Brian Azcona wore a rubber pig mask Tuesday as he posed as a Kansas University bureaucrat standing in the way of graduate teaching assistants' interests.
"We've had a tough time with negotiations so far," the co-president of the Graduate Teaching Assistants Coalition said.
The students gathered outside KU's Strong Hall for a theatrical rally to garner support for their goal of brokering a deal with KU for better salaries, benefits and conditions.
University spokeswoman Lynn Bretz said salaries for graduate teaching assistants have increased more than any other employee group in recent years and the university is committed to reaching an agreement with the students in this latest round of negotiations.
"The university is very interested in advancing the negotiations," Bretz said.
Both sides return to the bargaining table today.
GTAC represents KU's roughly 900 graduate teaching assistants. The group for months has been working on its third memorandum of agreement. As the coalition continues negotiating, the students work under an agreement that formally expired in the fall.
GTA salaries have increased in recent years. In fiscal 2003, the minimum salary for a nine-month appointment was $8,000, according to KU. Today, that figure is $10,000. And the average salary has climbed from $11,349 in 2003 to $12,941 for fiscal 2005.
The students have received an average salary increase of 30 percent since 2003 - far more than any other KU employee group, Bretz said.
That figure is the increase in funds to the entire pool of GTAs. Some individuals may have received higher or lower percentage increases.
Salaries and conditions have improved, GTAC members acknowledged. But they said they still need a minimum pay raise to make ends meet.
They're also asking for improvements to benefits and a lifting of the 10-semester limit on the amount of time assistants can work.
GTAC members said the university is stalling negotiations by only scheduling a few bargaining sessions for this semester. But Bretz said it's the students who are holding negotiations back by declining to meet during the summer and at other times.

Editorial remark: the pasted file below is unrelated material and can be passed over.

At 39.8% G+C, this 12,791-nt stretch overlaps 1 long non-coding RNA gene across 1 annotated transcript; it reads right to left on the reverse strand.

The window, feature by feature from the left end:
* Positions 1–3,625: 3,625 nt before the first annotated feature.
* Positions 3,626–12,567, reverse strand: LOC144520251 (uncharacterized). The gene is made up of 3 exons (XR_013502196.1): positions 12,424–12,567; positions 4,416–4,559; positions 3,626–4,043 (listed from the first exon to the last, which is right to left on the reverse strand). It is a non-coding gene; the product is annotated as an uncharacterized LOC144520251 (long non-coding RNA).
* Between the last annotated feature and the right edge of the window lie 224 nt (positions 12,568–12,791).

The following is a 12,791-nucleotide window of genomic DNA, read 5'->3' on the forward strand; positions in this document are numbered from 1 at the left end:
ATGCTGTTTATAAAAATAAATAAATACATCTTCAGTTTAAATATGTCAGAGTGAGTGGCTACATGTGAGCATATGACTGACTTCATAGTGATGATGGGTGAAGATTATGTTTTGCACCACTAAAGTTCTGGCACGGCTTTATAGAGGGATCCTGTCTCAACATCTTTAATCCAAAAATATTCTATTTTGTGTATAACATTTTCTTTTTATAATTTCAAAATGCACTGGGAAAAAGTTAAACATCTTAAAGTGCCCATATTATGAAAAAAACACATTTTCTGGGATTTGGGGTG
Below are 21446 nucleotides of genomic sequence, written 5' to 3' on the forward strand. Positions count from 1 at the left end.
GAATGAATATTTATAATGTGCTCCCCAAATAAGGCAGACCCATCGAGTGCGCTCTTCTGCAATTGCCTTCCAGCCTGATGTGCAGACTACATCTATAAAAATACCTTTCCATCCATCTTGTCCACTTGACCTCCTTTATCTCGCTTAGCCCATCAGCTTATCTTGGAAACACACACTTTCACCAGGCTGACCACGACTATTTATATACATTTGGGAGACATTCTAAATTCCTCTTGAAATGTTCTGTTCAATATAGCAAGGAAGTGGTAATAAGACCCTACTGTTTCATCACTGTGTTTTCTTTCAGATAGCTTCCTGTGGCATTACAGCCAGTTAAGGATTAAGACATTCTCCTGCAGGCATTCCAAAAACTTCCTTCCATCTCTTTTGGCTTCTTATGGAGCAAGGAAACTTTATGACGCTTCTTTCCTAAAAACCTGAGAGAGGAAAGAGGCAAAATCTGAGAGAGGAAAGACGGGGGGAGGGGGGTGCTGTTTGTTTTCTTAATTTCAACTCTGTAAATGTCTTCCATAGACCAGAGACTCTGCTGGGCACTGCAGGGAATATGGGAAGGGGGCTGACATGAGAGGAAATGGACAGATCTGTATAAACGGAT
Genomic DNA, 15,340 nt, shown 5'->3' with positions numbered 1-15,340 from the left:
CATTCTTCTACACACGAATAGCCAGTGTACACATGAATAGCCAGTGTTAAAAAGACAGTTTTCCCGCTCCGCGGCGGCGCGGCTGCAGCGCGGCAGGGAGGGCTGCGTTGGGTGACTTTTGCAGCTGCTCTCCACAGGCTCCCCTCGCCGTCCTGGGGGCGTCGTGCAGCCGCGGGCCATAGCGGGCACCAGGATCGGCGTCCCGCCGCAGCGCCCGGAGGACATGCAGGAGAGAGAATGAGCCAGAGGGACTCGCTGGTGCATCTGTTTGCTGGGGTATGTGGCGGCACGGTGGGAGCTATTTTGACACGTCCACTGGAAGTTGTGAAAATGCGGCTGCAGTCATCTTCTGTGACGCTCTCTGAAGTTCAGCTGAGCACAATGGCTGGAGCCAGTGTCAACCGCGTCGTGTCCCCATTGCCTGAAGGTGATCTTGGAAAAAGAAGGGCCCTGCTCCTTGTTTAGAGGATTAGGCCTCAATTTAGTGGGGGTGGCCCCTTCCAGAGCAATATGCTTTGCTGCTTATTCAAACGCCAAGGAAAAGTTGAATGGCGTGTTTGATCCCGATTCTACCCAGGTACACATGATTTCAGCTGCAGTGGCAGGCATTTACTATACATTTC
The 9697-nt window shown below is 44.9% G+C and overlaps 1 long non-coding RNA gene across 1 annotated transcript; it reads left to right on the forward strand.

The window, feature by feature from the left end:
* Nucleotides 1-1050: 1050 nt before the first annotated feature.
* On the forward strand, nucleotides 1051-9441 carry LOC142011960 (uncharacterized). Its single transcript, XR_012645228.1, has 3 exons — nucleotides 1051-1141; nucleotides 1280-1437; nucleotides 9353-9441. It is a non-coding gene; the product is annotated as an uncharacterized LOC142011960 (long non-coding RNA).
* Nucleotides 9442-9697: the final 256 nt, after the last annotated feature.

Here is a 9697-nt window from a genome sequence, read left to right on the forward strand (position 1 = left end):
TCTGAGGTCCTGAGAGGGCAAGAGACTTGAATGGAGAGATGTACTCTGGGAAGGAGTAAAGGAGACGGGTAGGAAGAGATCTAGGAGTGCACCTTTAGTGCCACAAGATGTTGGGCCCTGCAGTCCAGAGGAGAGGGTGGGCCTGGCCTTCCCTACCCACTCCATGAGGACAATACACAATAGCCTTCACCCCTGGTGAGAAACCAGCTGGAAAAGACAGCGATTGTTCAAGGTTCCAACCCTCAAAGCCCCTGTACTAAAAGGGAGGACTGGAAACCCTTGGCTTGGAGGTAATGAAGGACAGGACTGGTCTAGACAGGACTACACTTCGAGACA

"Come support your GTAs," GTAC Co-President Kyle Waugh shouted through a megaphone Tuesday to students passing by on Jayhawk Boulevard.
A group of GTAs lined up and linked hands. They wore shirts spelling out "10 Semester Limit." Behind them, a student carried a sign portraying the students' contract.
The group called for passersby to run toward the line and attempt to symbolically break the 10-semester limit.
Azcona, wearing a brown coat and tie and carrying a briefcase, symbolized the bureaucrat protecting the 10-semester limit.
Katy Andrus, a sophomore, was among those who volunteered to try to break the line. The graduate students aren't being treated fairly, she said.
"What can you do besides making a spectacle?" she said.
Here are GTA salaries compared among 14 public university members of the Association of American Universities. The 2005 salaries are for GTAs with nine-month, 20-hour per week appointments.
University of Nebraska: $14,148 University of Michigan: $13,893 Michigan State University: $13,004 University of Colorado: $12,763 Purdue University: $12,576 University of Illinois: $12,571 Ohio State University: $12,396 Kansas University: $12,361 University of Iowa: $11,704 University of Wisconsin: $11,549 Indiana University: $11,436 University of Minnesota: $11,014 Iowa State University: $10,770 University of Missouri: $10,462